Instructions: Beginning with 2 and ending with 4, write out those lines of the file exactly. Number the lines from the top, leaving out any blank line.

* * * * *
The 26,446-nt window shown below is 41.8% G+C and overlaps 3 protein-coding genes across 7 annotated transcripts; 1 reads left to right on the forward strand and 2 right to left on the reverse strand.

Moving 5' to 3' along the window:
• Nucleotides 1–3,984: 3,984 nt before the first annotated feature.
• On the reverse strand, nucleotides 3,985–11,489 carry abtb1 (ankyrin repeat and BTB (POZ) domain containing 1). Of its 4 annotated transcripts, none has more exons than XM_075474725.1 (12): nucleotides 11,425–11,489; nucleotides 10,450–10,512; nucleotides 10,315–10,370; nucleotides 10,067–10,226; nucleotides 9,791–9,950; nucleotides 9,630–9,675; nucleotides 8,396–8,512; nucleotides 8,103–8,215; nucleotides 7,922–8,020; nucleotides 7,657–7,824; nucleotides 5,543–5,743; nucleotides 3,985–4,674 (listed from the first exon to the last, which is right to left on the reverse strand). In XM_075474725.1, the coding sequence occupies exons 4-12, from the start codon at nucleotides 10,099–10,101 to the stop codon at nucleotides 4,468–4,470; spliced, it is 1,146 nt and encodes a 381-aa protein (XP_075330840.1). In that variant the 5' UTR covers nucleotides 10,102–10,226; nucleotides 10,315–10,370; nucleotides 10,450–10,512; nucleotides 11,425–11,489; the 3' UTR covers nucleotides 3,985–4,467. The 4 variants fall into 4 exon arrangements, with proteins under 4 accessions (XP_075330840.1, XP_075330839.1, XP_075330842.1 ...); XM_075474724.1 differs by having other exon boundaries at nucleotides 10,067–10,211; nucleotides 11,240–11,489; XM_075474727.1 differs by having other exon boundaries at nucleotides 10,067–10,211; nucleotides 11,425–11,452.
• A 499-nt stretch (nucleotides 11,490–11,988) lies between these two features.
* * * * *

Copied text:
Moving 5' to 3' along the window:
• Nucleotides 1–3,984: 3,984 nt before the first annotated feature.
• On the reverse strand, nucleotides 3,985–11,489 carry abtb1 (ankyrin repeat and BTB (POZ) domain containing 1). Of its 4 annotated transcripts, none has more exons than XM_075474725.1 (12): nucleotides 11,425–11,489; nucleotides 10,450–10,512; nucleotides 10,315–10,370; nucleotides 10,067–10,226; nucleotides 9,791–9,950; nucleotides 9,630–9,675; nucleotides 8,396–8,512; nucleotides 8,103–8,215; nucleotides 7,922–8,020; nucleotides 7,657–7,824; nucleotides 5,543–5,743; nucleotides 3,985–4,674 (listed from the first exon to the last, which is right to left on the reverse strand). In XM_075474725.1, the coding sequence occupies exons 4-12, from the start codon at nucleotides 10,099–10,101 to the stop codon at nucleotides 4,468–4,470; spliced, it is 1,146 nt and encodes a 381-aa protein (XP_075330840.1). In that variant the 5' UTR covers nucleotides 10,102–10,226; nucleotides 10,315–10,370; nucleotides 10,450–10,512; nucleotides 11,425–11,489; the 3' UTR covers nucleotides 3,985–4,467. The 4 variants fall into 4 exon arrangements, with proteins under 4 accessions (XP_075330840.1, XP_075330839.1, XP_075330842.1 ...); XM_075474724.1 differs by having other exon boundaries at nucleotides 10,067–10,211; nucleotides 11,240–11,489; XM_075474727.1 differs by having other exon boundaries at nucleotides 10,067–10,211; nucleotides 11,425–11,452.